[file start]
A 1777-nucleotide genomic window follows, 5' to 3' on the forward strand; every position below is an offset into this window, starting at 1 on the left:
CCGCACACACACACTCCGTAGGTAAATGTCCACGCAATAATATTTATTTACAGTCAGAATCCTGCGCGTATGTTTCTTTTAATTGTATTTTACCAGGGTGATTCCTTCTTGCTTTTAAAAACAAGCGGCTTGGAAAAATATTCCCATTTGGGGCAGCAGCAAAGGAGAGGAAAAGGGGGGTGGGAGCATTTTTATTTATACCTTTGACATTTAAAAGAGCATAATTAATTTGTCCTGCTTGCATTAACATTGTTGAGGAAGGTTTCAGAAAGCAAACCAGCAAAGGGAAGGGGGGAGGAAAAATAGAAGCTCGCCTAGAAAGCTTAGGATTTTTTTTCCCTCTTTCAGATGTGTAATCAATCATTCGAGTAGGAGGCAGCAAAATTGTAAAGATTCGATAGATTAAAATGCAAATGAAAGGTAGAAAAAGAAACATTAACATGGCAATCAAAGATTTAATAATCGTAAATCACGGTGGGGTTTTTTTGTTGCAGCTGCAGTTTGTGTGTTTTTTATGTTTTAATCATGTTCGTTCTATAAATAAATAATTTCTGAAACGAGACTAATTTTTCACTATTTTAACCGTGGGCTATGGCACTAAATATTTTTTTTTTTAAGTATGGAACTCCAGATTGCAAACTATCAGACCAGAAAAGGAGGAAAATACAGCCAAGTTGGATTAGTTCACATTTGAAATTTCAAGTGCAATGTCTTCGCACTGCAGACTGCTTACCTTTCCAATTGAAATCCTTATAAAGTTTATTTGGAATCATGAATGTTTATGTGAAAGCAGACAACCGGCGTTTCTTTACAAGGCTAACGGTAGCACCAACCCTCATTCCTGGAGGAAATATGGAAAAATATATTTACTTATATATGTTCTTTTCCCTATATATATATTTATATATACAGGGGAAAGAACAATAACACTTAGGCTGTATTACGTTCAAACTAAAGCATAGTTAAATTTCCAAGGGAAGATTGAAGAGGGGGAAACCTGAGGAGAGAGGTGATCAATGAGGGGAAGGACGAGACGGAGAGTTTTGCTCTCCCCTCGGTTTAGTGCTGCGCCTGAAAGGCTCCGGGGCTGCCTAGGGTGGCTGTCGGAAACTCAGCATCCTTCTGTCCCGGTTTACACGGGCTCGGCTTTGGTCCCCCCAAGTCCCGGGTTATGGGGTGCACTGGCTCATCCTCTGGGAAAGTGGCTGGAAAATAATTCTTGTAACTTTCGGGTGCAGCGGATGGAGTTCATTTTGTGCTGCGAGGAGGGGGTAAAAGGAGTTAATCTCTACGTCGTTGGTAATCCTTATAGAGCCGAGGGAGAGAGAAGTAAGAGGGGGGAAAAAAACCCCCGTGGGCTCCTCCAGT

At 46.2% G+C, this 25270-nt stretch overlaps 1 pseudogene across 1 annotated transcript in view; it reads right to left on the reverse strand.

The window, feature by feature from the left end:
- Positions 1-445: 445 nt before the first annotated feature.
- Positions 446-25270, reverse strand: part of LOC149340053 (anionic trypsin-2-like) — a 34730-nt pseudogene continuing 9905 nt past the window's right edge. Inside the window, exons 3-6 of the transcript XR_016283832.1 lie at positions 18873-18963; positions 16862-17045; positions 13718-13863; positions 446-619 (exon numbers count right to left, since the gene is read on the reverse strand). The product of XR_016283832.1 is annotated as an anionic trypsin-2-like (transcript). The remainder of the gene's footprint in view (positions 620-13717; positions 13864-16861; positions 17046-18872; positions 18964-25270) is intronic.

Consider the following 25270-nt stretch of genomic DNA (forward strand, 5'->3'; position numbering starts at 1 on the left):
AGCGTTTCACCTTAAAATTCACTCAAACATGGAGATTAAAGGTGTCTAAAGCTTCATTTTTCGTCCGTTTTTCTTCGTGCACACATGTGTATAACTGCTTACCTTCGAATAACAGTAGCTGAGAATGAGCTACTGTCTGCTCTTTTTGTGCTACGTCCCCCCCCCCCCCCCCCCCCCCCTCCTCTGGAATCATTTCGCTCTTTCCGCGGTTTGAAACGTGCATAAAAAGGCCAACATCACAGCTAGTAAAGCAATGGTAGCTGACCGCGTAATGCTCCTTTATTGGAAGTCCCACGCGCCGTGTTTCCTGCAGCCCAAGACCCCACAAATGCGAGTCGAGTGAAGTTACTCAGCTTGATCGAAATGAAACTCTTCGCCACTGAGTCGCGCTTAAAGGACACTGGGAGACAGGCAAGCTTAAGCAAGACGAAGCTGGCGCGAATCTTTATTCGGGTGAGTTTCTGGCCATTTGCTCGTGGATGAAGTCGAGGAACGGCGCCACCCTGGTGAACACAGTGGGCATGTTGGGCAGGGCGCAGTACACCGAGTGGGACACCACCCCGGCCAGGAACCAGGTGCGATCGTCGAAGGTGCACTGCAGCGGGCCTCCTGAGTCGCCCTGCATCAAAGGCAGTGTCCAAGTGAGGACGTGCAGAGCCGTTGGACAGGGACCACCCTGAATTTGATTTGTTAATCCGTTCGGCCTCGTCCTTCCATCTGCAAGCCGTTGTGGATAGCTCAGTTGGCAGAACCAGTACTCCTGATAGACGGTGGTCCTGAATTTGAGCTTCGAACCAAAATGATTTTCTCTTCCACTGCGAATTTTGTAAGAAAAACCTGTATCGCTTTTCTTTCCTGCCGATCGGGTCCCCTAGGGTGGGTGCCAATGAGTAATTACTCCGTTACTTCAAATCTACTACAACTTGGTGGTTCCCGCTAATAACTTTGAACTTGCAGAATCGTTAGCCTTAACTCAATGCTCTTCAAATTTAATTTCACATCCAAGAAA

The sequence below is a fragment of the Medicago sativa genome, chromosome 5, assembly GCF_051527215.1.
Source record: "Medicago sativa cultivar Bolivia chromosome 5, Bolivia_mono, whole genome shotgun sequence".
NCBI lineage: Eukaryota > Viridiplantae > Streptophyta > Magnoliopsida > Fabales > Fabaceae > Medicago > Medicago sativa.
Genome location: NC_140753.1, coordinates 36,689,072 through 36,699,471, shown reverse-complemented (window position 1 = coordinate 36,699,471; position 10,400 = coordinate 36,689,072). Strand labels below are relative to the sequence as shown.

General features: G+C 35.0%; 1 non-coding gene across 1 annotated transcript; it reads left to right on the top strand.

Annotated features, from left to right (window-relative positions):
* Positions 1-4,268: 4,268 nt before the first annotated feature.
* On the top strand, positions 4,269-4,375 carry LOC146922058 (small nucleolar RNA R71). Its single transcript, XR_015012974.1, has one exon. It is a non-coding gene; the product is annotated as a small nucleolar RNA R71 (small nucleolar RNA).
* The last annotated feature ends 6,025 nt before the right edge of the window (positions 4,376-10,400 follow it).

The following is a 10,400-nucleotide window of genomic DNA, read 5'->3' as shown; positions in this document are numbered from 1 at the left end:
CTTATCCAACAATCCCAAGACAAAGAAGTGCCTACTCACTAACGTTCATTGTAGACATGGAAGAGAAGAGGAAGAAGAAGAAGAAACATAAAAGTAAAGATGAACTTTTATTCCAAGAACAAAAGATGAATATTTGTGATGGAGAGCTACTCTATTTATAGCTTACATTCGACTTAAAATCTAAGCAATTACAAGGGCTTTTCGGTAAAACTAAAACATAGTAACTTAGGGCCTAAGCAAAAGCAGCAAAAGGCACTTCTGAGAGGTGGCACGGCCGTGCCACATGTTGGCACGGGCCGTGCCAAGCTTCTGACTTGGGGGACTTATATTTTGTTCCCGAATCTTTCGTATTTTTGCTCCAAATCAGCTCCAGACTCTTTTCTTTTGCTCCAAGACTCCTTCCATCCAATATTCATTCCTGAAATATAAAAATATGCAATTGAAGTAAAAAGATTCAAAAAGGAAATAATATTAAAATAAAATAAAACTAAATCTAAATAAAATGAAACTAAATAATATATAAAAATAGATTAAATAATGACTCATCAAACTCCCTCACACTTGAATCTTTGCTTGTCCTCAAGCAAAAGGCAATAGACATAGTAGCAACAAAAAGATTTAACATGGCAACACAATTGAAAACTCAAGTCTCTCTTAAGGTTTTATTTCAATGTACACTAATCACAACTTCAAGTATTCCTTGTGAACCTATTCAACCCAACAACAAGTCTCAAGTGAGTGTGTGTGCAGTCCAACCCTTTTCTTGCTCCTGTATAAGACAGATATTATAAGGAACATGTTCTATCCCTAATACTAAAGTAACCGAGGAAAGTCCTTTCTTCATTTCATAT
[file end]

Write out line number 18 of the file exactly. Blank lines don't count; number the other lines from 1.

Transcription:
The following is a 10,400-nucleotide window of genomic DNA, read 5'->3' as shown; positions in this document are numbered from 1 at the left end: